Unpaid carers could lose £70 a week if they do not report to DWP

Nurse: 'Carers get paid less than a paper round'

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Carer’s Allowance is a benefit administered by the Department for Work and Pensions (DWP) which helps people with the extra costs of looking after someone for free. The payments can be received by those who care for someone for at least 35 hours per week if the person being cared for gets specific benefits. Despite this support, unpaid carers could have their Carer’s Allowance taken away from them if they do not report life changes to the DWP.

Someone in receipt of this benefit payment could get £69.70 from the benefit if they are eligible.

This means those who fail to inform the DWP of particular circumstance changes would lose a nearly £70 weekly boost.

The reason changes need to be reported to the Government department is that someone’s Carer’s Allowance claim is dependent on their eligibility.

An extensive list of the eligibility rules for Carer’s Allowance can be found on the Government website.

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Among the changes that need to be reported to the DWP include:

  • If someone starts a new job and is unable to provide care for the required 35 hours a week
  • If someone begins or is about to come to the end of full-time education
  • If someone’s income changes
  • If someone decides to stop being an unpaid carer entirely 
  • If the person someone is caring for passes away

Notably, if a person someone is caring for longer gets their disability benefit, their unpaid carer will not be entitled to Carer’s Allowance payments.

Among the qualifying benefit payments include:

  • The middle or highest rate of Disability Living Allowance (DLA)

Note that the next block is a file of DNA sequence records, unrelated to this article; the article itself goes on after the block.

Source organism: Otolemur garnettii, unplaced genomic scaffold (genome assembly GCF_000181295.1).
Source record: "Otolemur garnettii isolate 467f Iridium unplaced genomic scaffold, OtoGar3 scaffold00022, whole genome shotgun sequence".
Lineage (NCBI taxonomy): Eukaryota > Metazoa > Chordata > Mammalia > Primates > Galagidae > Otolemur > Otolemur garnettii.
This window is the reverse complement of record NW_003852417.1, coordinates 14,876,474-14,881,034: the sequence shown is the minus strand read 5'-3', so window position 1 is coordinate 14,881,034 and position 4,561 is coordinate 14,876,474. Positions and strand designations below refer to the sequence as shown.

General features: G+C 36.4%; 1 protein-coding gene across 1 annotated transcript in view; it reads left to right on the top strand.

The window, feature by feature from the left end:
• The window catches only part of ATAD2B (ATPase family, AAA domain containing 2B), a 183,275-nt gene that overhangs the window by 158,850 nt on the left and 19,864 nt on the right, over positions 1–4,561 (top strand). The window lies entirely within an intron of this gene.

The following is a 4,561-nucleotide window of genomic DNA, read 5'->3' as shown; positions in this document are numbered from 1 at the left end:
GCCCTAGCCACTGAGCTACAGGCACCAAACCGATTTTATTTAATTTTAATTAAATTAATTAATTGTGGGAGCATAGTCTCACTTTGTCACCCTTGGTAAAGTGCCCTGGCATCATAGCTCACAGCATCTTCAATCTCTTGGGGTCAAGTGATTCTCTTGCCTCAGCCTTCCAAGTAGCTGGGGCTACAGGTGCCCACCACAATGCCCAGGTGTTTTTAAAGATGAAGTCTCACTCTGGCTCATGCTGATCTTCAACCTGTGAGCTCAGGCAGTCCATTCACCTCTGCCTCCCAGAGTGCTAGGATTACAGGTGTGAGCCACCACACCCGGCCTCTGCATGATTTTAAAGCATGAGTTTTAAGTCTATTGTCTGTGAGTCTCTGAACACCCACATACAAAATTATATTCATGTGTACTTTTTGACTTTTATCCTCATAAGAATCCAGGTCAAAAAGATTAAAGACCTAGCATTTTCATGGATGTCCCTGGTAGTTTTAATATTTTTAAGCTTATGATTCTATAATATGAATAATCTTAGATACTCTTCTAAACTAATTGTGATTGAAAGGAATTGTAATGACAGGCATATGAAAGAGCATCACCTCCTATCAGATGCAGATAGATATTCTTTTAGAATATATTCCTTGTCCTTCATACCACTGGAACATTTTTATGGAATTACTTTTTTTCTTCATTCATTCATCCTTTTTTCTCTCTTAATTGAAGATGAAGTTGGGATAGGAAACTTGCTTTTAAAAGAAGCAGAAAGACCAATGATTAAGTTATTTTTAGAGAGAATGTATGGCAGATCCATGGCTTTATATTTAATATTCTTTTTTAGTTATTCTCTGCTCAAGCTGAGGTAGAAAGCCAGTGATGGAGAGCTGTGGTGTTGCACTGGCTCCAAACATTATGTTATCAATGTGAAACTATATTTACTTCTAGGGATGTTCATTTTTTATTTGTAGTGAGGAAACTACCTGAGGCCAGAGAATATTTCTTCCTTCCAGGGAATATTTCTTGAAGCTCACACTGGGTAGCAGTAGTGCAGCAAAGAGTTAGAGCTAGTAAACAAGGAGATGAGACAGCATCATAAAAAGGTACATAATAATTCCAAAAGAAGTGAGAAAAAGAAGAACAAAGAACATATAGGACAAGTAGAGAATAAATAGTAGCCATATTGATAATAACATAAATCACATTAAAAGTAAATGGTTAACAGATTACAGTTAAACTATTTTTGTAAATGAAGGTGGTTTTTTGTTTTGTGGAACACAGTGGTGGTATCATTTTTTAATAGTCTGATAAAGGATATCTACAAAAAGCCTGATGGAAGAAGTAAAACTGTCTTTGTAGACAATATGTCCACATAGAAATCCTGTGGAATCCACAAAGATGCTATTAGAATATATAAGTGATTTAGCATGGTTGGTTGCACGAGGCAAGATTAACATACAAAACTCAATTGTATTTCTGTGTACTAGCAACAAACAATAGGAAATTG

• The daily living component of Personal Independence Payment (PIP)
  • Attendance Allowance
  • Armed Forces Independence Payment

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With the cost of living crisis looking set to continue for the foreseeable future, unpaid carers are encouraged to inform the DWP of any changes as soon as possible to avoid losing money.

Earlier this week, the Government announced its mini-Budget to outline the fiscal priorities of Prime Minister Liz Truss’ new premiership.

However, additional support for unpaid carers was left off the Chancellor Kwasi Kwareng’s agenda much to the ire of organisations such as Carers UK.

Emily Holzhausen OBE, the charity’s director of Policy and Public Affairs, shared her disappointment and outlined why Carer’s Allowance is simply not enough for many households.

She explained: “Unpaid carers provide vital support for the NHS and social care systems, often at great physical and mental cost to themselves.

“Many carers feel that it is deeply unjust that their already stretched disposable incomes are shrinking because of the rising cost of living, at a time when they are doing more and more for those they care for.

“Many face significantly higher costs that they cannot cut back on any further. “We have asked the Government to recognise how difficult the winter will be for unpaid carers.

“Carer’s Allowance and carers’ means-tested benefits need to be immediately raised in line with inflation this Autumn, and people with an entitlement to carer benefits should receive a top up payment to support them over the coming months.”

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